Romania is set to procure several HIMARS launchers from Lockheed Martin. The $218 million contract modification provides for 18 M142 launchers, associated training, spares and product improvement modifications. The HIMARS is mounted to a 6 by 6 truck chassis and has been designed to engage and defeat artillery, air defense concentrations, trucks, light armor and troop carriers, as well as support troop and supply concentrations. HIMARS carries a single six-pack of rockets or one ATACMS missile. The basic tactical rocket warhead contains 644 M77 munitions, which are dispensed above the target in mid-air. The dual-purpose bomblets are armed during free-fall and a simple drag ribbon orients the bomblets for impact. Each MLRS launcher can deliver almost 8,000 munitions in fewer than 60 seconds at ranges exceeding 19miles. The ATACMS missile carries 950 baseball-sized M74 submunitions to ranges exceeding 180 miles. Romania will receive $106 million as part of a foreign military sale and will be liable to pay the remaining $112 out of its own funds. Work will be performed at Lockheed’s facility in Grand Prairie, Texas. Delivery of the systems is expected by December 2020.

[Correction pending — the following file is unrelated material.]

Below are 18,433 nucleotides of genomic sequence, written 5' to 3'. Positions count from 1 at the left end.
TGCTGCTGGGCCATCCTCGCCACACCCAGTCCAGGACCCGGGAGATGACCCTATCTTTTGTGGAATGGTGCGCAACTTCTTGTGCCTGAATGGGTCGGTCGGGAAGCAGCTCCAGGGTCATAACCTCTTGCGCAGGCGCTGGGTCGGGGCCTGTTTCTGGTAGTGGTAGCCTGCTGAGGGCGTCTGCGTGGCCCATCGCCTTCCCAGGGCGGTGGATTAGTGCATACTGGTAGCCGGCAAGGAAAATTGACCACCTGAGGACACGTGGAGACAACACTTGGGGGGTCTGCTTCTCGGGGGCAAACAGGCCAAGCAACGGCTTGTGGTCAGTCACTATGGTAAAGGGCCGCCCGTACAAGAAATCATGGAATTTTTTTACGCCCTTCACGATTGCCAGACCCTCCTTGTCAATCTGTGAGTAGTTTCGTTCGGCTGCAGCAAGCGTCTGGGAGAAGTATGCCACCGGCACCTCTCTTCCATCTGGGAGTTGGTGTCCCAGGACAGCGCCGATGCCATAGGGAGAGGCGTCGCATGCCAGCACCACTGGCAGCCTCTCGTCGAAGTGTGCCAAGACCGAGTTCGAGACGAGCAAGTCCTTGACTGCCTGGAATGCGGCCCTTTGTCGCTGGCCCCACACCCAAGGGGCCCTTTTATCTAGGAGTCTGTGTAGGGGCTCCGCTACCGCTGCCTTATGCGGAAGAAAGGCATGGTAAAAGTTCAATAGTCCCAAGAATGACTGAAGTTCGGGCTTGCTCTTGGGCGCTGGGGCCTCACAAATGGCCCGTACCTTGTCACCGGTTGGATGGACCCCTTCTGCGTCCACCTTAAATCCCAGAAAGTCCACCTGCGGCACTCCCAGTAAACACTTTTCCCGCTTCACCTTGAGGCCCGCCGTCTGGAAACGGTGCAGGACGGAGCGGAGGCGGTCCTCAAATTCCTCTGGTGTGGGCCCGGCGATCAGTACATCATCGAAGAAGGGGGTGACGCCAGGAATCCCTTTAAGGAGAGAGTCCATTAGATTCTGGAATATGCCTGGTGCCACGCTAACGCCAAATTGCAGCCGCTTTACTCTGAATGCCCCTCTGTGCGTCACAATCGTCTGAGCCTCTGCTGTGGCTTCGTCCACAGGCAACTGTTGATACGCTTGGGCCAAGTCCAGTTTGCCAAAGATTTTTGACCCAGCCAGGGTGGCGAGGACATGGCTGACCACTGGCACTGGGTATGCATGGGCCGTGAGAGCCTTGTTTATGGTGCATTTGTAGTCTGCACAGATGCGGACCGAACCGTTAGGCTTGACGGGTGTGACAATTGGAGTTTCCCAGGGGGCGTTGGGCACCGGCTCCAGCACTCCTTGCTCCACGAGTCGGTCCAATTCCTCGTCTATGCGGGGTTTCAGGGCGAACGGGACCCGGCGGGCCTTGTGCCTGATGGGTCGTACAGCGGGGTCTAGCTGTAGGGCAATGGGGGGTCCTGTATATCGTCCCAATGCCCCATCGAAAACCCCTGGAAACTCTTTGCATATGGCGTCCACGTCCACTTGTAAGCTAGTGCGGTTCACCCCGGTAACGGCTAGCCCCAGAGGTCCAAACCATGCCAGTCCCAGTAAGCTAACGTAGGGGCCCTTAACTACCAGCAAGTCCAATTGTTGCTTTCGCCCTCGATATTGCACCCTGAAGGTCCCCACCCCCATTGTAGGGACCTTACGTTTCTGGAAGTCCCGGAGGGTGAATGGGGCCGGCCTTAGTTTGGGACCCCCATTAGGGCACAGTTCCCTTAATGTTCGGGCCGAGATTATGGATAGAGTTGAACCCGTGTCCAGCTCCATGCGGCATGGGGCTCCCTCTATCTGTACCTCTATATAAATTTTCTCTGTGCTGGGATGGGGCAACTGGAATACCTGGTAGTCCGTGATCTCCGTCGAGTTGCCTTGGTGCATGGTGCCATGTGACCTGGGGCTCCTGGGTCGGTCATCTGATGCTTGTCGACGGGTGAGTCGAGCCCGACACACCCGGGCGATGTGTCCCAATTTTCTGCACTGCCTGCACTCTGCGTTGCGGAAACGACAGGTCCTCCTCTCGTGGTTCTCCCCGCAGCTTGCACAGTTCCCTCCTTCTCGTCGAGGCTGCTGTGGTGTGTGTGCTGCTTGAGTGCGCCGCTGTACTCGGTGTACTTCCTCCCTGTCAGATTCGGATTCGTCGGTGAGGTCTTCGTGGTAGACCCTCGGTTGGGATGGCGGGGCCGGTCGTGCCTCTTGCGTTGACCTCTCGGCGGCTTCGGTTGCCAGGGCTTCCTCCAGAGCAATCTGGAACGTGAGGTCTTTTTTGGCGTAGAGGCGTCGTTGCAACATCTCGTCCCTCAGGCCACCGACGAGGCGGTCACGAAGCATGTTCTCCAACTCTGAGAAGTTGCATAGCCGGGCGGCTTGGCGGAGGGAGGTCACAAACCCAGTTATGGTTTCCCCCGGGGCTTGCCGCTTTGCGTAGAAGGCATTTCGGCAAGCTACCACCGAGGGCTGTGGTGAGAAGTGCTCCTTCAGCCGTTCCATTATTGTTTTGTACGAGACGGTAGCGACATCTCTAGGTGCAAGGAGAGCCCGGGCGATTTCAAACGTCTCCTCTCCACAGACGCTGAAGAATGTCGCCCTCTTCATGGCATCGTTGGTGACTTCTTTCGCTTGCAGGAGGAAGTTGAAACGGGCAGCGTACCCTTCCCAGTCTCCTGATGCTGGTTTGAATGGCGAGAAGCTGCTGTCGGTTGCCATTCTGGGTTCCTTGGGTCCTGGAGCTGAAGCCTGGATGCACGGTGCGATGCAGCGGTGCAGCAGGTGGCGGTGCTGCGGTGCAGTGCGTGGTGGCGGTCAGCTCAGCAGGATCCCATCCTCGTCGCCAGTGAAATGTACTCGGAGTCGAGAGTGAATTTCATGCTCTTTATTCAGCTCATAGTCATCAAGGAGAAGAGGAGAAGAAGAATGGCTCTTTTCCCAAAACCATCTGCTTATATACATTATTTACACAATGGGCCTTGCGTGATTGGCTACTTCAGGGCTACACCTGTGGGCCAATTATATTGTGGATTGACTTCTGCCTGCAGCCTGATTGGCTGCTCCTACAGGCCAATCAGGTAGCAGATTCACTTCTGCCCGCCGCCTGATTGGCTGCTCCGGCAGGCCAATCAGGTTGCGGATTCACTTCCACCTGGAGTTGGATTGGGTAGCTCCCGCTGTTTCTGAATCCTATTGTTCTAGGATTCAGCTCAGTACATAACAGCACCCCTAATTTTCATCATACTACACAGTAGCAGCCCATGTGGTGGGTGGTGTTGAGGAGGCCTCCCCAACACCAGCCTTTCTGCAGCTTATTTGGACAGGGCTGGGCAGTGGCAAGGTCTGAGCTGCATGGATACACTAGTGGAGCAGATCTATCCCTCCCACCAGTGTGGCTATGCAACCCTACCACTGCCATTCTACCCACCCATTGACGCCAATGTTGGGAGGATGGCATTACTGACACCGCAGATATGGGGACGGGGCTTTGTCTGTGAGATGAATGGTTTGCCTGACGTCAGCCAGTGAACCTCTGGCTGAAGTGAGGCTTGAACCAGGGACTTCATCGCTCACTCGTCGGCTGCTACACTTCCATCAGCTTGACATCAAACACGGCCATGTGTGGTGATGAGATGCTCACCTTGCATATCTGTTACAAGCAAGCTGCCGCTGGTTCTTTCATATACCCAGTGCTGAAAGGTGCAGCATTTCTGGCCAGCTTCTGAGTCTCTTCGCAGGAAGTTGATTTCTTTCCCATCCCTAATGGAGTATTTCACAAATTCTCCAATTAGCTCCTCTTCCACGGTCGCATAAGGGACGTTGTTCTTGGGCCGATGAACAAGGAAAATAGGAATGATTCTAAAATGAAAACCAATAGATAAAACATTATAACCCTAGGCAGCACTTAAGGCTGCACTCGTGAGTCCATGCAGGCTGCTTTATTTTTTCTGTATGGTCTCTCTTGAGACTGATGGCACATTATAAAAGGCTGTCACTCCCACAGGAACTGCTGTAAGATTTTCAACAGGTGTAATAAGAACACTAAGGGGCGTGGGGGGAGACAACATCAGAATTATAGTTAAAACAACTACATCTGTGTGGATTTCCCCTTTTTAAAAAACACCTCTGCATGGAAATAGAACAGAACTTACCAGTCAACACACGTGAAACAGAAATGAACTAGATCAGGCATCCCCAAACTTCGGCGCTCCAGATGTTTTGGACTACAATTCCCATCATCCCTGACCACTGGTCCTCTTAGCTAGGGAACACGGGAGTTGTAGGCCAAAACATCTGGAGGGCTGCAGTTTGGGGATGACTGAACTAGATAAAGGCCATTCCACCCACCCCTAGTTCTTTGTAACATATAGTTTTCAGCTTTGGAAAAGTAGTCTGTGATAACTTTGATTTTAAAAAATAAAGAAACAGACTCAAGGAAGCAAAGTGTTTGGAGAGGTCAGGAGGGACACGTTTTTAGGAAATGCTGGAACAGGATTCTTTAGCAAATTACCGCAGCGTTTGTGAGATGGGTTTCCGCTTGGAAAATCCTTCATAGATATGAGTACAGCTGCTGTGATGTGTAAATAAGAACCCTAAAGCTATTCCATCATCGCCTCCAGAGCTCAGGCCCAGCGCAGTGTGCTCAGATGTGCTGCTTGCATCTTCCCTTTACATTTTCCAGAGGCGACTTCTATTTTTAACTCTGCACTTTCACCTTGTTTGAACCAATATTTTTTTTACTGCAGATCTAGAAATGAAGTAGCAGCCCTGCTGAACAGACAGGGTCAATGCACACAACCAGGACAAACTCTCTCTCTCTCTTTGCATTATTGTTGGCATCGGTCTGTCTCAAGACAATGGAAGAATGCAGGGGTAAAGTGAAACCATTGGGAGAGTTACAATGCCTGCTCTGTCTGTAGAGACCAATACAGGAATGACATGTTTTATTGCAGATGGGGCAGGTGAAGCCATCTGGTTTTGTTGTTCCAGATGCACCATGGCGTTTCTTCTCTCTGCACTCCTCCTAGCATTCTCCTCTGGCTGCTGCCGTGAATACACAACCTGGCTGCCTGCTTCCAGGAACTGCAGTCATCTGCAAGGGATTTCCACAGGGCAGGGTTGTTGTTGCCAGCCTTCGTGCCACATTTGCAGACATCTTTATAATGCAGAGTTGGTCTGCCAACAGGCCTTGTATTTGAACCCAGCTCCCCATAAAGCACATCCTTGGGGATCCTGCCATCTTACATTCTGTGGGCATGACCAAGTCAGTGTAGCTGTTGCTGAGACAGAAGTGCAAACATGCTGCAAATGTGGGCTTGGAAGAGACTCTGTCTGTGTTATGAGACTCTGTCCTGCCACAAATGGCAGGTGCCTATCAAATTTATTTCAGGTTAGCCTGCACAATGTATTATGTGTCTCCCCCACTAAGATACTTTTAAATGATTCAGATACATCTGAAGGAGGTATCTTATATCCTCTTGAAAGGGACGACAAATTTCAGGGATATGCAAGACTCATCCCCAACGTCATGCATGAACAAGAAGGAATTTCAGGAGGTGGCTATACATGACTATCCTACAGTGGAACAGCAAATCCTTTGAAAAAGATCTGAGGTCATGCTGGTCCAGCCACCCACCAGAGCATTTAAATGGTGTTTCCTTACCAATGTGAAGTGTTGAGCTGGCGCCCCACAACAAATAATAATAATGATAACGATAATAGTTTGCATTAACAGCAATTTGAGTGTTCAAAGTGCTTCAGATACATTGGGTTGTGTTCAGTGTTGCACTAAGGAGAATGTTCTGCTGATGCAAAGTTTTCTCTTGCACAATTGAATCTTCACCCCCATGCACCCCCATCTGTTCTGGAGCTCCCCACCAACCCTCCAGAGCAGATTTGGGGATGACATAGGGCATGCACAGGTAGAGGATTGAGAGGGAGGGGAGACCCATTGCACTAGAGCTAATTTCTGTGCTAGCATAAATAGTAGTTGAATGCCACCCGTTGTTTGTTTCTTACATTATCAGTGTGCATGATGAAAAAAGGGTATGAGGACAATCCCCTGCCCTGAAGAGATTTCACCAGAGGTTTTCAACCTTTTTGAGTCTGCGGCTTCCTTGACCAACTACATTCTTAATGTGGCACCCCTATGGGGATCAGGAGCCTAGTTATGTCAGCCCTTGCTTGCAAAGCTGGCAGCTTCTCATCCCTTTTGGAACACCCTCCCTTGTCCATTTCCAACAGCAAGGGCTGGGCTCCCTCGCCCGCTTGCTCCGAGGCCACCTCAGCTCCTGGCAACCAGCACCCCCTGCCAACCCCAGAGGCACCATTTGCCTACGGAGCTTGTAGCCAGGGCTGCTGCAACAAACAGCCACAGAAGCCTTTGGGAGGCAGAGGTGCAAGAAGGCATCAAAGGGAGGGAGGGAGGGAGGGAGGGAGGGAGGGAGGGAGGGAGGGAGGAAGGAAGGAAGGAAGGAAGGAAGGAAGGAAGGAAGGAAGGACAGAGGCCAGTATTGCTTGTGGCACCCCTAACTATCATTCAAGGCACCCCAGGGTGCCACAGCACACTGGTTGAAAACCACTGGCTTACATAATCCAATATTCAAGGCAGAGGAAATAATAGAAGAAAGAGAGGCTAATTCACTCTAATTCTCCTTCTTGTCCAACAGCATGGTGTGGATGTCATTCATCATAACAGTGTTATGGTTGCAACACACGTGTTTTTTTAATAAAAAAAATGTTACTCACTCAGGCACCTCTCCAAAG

The Philippines and a few other countries are set to receive Paveway bombs as part of a US foreign military sale package. The package costs $110 million and includes activities such as studies, production, certification, integration, and sustainment. The Paveway family of laser-guided bombs are capable of converting “dumb” bombs into precision-guided munitions. The variants include Paveway II and Paveway III that are laser-guidance kits; and the Enhanced Paveway II, Enhanced Paveway III and Paveway IV use both laser and GPS guidance. Work will be performed at Raytheon’s facility in Tucson, Arizona and is expected to be completed by February 2029.
Saab announced that the Royal Thai Air Force is upgrading Thailand’s national Air Command and Control System. Saab will perform all work necessary to upgrade its 9AIR C41. The 9AR C4I is a core part of the country’s air defense capability. The system is in use since 2010 and builds the backbone of Thailand’s network-centric defense system. The upgrade will include new hardware and software necessary to sustain current capabilities. Work will be performed at Saab’s facility in Järfälla, Sweden. Upgrades are expected to be completed by 2020.